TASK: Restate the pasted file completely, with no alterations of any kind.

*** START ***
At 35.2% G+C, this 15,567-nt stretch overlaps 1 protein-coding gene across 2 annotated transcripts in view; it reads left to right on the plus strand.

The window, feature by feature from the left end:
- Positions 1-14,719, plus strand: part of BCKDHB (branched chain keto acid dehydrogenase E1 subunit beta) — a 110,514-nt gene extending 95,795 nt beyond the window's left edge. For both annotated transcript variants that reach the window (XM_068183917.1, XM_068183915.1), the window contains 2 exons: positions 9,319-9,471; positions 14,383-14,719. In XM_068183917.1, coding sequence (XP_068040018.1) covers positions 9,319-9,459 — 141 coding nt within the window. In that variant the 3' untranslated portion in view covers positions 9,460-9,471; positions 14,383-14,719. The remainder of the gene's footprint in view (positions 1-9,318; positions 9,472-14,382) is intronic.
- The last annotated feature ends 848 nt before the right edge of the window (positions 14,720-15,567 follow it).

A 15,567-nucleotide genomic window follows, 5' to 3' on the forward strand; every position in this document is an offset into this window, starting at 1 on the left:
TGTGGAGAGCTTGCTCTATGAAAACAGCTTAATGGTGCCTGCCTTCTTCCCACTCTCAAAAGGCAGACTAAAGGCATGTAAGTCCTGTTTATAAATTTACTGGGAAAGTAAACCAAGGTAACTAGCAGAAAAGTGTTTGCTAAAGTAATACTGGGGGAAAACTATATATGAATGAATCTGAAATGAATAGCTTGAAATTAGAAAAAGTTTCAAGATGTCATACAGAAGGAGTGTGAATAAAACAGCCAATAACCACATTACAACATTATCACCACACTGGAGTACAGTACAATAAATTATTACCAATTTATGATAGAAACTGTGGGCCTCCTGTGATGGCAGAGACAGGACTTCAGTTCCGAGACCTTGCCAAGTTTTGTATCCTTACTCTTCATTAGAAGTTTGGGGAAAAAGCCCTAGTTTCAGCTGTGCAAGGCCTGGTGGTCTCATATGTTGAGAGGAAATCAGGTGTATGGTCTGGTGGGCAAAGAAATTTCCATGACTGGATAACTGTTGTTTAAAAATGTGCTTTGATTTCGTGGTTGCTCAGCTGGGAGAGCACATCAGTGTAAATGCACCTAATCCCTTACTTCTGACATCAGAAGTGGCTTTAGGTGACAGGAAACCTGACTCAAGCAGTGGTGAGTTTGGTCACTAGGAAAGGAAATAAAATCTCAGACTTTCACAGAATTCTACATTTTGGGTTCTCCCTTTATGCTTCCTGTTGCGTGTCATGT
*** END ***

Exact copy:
At 35.2% G+C, this 15,567-nt stretch overlaps 1 protein-coding gene across 2 annotated transcripts in view; it reads left to right on the plus strand.

The window, feature by feature from the left end:
- Positions 1-14,719, plus strand: part of BCKDHB (branched chain keto acid dehydrogenase E1 subunit beta) — a 110,514-nt gene extending 95,795 nt beyond the window's left edge. For both annotated transcript variants that reach the window (XM_068183917.1, XM_068183915.1), the window contains 2 exons: positions 9,319-9,471; positions 14,383-14,719. In XM_068183917.1, coding sequence (XP_068040018.1) covers positions 9,319-9,459 — 141 coding nt within the window. In that variant the 3' untranslated portion in view covers positions 9,460-9,471; positions 14,383-14,719. The remainder of the gene's footprint in view (positions 1-9,318; positions 9,472-14,382) is intronic.
- The last annotated feature ends 848 nt before the right edge of the window (positions 14,720-15,567 follow it).

A 15,567-nucleotide genomic window follows, 5' to 3' on the forward strand; every position in this document is an offset into this window, starting at 1 on the left:
TGTGGAGAGCTTGCTCTATGAAAACAGCTTAATGGTGCCTGCCTTCTTCCCACTCTCAAAAGGCAGACTAAAGGCATGTAAGTCCTGTTTATAAATTTACTGGGAAAGTAAACCAAGGTAACTAGCAGAAAAGTGTTTGCTAAAGTAATACTGGGGGAAAACTATATATGAATGAATCTGAAATGAATAGCTTGAAATTAGAAAAAGTTTCAAGATGTCATACAGAAGGAGTGTGAATAAAACAGCCAATAACCACATTACAACATTATCACCACACTGGAGTACAGTACAATAAATTATTACCAATTTATGATAGAAACTGTGGGCCTCCTGTGATGGCAGAGACAGGACTTCAGTTCCGAGACCTTGCCAAGTTTTGTATCCTTACTCTTCATTAGAAGTTTGGGGAAAAAGCCCTAGTTTCAGCTGTGCAAGGCCTGGTGGTCTCATATGTTGAGAGGAAATCAGGTGTATGGTCTGGTGGGCAAAGAAATTTCCATGACTGGATAACTGTTGTTTAAAAATGTGCTTTGATTTCGTGGTTGCTCAGCTGGGAGAGCACATCAGTGTAAATGCACCTAATCCCTTACTTCTGACATCAGAAGTGGCTTTAGGTGACAGGAAACCTGACTCAAGCAGTGGTGAGTTTGGTCACTAGGAAAGGAAATAAAATCTCAGACTTTCACAGAATTCTACATTTTGGGTTCTCCCTTTATGCTTCCTGTTGCGTGTCATGT